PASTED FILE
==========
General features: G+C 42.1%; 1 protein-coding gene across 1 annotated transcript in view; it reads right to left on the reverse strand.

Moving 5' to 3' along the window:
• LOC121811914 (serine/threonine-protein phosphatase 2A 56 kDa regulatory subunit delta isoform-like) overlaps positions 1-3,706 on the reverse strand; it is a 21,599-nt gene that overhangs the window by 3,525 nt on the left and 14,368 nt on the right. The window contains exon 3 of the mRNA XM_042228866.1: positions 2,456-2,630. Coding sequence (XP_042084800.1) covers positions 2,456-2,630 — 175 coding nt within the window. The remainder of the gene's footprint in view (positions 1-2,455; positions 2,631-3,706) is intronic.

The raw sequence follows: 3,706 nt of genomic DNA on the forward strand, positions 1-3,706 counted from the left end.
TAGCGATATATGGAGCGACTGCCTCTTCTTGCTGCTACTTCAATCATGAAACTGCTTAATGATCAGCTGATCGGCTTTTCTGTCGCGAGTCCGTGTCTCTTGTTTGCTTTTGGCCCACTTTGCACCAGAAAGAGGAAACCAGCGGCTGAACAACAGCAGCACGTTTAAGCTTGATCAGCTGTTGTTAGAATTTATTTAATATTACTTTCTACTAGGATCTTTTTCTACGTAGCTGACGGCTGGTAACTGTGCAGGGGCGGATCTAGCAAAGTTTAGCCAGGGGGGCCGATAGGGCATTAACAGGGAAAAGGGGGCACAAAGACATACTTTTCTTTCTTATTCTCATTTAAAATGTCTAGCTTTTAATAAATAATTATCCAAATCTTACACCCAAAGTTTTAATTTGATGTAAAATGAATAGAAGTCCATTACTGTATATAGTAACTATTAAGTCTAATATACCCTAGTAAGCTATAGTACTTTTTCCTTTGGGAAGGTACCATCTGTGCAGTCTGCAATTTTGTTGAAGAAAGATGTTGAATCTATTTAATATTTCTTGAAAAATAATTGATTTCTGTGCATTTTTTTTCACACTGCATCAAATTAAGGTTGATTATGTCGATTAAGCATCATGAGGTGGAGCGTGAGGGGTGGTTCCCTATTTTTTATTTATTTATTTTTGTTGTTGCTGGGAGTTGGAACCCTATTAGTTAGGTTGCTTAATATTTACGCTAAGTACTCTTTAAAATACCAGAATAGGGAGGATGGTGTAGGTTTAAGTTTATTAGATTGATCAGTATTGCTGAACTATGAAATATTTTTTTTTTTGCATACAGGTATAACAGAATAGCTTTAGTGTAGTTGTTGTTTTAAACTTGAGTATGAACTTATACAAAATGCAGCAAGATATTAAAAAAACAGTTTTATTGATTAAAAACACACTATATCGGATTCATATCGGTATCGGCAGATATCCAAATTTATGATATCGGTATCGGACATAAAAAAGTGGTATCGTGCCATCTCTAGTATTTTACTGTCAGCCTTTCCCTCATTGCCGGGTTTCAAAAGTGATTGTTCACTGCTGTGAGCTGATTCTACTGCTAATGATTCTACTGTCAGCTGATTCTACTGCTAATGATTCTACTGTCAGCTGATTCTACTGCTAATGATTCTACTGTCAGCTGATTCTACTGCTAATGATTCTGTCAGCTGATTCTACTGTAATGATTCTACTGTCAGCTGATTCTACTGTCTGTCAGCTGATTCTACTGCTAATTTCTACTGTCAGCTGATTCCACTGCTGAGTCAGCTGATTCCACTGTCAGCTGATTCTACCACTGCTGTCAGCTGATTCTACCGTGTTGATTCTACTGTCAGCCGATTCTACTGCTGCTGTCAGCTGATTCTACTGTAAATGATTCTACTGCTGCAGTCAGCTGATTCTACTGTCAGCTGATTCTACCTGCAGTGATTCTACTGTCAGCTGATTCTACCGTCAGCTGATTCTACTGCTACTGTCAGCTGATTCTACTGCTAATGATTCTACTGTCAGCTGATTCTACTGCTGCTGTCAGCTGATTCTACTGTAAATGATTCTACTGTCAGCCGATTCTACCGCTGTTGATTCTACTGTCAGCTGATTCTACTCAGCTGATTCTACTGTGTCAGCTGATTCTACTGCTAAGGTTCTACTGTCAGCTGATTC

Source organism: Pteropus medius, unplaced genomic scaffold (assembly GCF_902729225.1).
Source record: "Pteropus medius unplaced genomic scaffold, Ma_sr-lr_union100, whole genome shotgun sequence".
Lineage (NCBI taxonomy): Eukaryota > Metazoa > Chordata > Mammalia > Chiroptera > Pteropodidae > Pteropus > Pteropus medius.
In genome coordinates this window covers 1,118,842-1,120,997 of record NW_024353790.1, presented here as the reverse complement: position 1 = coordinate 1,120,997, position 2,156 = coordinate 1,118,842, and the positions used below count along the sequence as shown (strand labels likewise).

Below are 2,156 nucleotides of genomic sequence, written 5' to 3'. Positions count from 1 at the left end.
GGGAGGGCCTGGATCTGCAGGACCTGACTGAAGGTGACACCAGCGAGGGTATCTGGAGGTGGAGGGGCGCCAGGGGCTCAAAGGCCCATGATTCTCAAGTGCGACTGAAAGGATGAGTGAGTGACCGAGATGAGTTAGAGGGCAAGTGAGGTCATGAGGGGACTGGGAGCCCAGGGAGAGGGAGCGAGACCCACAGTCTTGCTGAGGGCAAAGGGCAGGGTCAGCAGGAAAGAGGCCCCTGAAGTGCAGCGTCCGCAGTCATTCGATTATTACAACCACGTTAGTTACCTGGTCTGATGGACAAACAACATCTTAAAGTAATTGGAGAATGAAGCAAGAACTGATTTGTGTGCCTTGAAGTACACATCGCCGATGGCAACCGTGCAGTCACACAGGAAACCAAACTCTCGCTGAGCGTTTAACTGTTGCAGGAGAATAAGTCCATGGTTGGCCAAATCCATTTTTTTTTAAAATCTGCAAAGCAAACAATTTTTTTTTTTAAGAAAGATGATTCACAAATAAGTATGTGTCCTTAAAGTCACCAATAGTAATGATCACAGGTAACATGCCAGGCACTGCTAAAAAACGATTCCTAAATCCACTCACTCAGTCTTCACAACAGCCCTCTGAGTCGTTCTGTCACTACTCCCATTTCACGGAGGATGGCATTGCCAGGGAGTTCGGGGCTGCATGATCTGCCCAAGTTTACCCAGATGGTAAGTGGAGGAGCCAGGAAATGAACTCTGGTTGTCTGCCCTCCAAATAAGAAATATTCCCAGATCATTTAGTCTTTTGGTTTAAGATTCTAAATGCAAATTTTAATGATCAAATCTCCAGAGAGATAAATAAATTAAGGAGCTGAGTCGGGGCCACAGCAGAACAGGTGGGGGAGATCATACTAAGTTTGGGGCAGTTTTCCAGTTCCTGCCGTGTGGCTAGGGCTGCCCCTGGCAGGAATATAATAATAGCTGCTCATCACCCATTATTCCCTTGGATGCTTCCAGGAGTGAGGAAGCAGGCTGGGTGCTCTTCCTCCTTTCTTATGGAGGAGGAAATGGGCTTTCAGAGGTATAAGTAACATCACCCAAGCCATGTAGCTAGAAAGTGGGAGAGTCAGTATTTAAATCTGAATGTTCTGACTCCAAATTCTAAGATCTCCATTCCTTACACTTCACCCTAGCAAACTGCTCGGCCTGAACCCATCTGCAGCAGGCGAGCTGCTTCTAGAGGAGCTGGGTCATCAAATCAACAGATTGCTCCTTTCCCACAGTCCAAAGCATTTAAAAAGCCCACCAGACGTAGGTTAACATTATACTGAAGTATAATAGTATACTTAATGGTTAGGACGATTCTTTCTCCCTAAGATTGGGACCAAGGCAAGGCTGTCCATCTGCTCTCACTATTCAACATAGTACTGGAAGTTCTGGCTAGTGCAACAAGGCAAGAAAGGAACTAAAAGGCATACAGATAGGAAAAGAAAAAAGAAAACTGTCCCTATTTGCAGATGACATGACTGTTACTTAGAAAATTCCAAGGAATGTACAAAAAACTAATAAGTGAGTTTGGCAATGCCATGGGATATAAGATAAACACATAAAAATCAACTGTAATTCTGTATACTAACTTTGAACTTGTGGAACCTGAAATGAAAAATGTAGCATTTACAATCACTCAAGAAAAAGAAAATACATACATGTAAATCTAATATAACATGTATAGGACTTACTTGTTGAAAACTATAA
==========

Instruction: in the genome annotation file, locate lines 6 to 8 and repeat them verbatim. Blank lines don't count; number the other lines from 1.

Source organism: Pteropus medius, unplaced genomic scaffold (assembly GCF_902729225.1).
Source record: "Pteropus medius unplaced genomic scaffold, Ma_sr-lr_union100, whole genome shotgun sequence".
Lineage (NCBI taxonomy): Eukaryota > Metazoa > Chordata > Mammalia > Chiroptera > Pteropodidae > Pteropus > Pteropus medius.